Our set of 37 pearls from the Tridacnidae family originated from Indonesia. They were purchased from traders who collected them from several islands. These traders had taught locals to check for pearls inside the mollusk before cooking the meat. Most of the time the exact origin of the Tridacna species was not documented, but systematic tracking was requested for recent acquisitions.

This article will describe the main gemological characteristics of these pearls and detail the features visible to the unaided eye or under the microscope. We will also discuss the characteristics that strongly suggest a rotation of the forming pearl inside the mollusk, similar to that demonstrated in pearls from Pinctada margaritifera (Gueguen et al., 2015). Pearl rotation is a frequent phenomenon that occurs around several random axes for round pearls or around one fixed axis for pearls that display an axial symmetry (see Gauthier et al., 2014, 2015, 2018). In fact, these authors observed that the circles found in Tahitian pearls are induced by spot defects, which are the emergence of tubular cavities perpendicular to the pearl surface and similar to chimney-like structures, sometimes opening out on the surface. The circles form as an asymmetrical comet-shaped structure, which allows us to infer the rotation direction of the pearl.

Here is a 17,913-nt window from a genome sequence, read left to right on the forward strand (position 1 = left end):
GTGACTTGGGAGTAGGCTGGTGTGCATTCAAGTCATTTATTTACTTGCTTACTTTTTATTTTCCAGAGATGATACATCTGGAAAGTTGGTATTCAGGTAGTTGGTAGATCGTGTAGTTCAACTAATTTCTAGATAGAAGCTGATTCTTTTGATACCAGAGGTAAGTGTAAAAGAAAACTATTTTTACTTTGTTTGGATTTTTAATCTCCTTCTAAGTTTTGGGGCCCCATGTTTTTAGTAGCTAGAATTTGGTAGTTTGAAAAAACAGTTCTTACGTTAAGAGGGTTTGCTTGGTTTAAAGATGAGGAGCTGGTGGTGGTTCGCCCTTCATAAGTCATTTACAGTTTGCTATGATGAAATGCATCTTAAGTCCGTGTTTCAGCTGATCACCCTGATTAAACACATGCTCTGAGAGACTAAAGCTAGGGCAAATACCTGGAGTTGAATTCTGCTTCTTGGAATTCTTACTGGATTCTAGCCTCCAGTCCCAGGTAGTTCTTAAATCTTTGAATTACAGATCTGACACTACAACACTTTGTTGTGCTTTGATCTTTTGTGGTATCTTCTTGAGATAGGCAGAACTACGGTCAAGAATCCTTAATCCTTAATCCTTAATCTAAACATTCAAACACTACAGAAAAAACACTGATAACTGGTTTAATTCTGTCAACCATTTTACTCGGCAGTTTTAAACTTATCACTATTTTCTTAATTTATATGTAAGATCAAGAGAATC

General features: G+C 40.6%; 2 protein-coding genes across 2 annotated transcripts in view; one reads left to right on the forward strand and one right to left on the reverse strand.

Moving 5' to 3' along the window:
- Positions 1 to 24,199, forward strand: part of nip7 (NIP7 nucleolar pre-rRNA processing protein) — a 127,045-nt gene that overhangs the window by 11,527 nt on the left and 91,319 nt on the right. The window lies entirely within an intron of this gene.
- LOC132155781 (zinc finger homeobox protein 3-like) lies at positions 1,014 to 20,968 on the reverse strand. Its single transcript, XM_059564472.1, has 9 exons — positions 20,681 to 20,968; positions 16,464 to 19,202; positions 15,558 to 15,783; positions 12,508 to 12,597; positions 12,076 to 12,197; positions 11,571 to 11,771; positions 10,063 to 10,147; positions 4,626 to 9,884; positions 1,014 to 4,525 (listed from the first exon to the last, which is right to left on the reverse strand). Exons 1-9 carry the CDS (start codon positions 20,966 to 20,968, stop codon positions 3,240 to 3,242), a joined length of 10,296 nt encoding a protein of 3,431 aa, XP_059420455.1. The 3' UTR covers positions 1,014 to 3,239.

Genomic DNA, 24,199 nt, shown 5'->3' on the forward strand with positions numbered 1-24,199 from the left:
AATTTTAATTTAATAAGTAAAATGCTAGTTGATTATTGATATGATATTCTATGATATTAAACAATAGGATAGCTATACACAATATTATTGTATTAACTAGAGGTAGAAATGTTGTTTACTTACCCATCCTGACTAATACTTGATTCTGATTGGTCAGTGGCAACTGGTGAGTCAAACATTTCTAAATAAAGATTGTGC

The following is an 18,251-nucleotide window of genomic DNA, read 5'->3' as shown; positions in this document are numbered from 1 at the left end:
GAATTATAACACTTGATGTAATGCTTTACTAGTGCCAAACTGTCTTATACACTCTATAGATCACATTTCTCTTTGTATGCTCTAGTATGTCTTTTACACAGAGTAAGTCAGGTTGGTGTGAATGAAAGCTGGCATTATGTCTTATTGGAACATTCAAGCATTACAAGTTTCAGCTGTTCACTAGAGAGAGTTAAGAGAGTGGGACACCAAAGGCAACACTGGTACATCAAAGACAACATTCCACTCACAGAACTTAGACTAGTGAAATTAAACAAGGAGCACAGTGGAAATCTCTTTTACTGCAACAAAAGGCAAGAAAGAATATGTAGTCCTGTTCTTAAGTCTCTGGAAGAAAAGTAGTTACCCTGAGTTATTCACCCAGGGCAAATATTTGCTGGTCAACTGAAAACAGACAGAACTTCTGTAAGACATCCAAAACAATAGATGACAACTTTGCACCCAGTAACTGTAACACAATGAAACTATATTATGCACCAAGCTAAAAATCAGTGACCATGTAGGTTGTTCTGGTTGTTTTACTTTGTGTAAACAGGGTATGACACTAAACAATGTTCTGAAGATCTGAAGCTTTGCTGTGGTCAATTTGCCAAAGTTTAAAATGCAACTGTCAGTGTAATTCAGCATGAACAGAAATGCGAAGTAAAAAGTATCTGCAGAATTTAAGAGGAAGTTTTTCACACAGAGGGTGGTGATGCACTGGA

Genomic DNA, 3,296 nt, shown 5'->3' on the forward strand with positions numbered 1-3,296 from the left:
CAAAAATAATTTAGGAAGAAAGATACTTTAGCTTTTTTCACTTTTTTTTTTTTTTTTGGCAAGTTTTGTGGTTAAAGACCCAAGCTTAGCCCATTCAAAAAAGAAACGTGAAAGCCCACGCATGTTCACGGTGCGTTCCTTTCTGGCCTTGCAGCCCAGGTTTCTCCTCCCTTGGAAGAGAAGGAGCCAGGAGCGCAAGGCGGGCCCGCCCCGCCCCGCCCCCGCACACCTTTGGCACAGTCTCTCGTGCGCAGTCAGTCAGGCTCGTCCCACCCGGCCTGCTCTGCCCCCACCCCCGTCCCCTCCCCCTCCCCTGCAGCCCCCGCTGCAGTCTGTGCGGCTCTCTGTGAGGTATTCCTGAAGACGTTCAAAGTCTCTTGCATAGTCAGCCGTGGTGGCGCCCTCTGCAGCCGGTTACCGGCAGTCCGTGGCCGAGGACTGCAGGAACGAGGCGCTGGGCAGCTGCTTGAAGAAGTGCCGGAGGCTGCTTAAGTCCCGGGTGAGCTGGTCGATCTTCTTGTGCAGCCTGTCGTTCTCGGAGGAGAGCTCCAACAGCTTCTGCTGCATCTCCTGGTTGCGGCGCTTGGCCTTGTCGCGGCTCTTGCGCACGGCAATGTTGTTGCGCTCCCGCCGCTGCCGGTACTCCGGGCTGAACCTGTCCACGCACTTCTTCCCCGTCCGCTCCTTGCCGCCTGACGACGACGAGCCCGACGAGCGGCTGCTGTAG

Table 1 presents data on all 37 pearl samples from the Tridacnidae family.

Shape and Symmetry. Figure 3 illustrates the forms observed in the 37 samples from this study. Most of these pearls, labeled in figure 2, exhibited an axial symmetry, except for two baroque pearls with a bean shape (BI and BK). Some presented a classical symmetry in pear or drop shapes. There were no round pearls but two near-round (AF and AQ). Quite a few had an oval shape (AD, AE, AG, AM, AN, AR, AX, AZ, BA, and BB) and some a spindle (AO, BD, BF, BG, BH, and BJ) or bullet shape (AJ, AV, AW, AY, and BE).

Main shapes in pearls from the Tridacnidae family
Figure 3. The main shapes observed in pearls from the Tridacnidae family. N-R = near-round, P = pear, D = drop, O = oval, S = spindle, Bt = button, Bl = bullet, Ba = baroque. The green arrows point to the apex, the red arrows to the base.

For the sake of clarity, the photo labels will refer to the: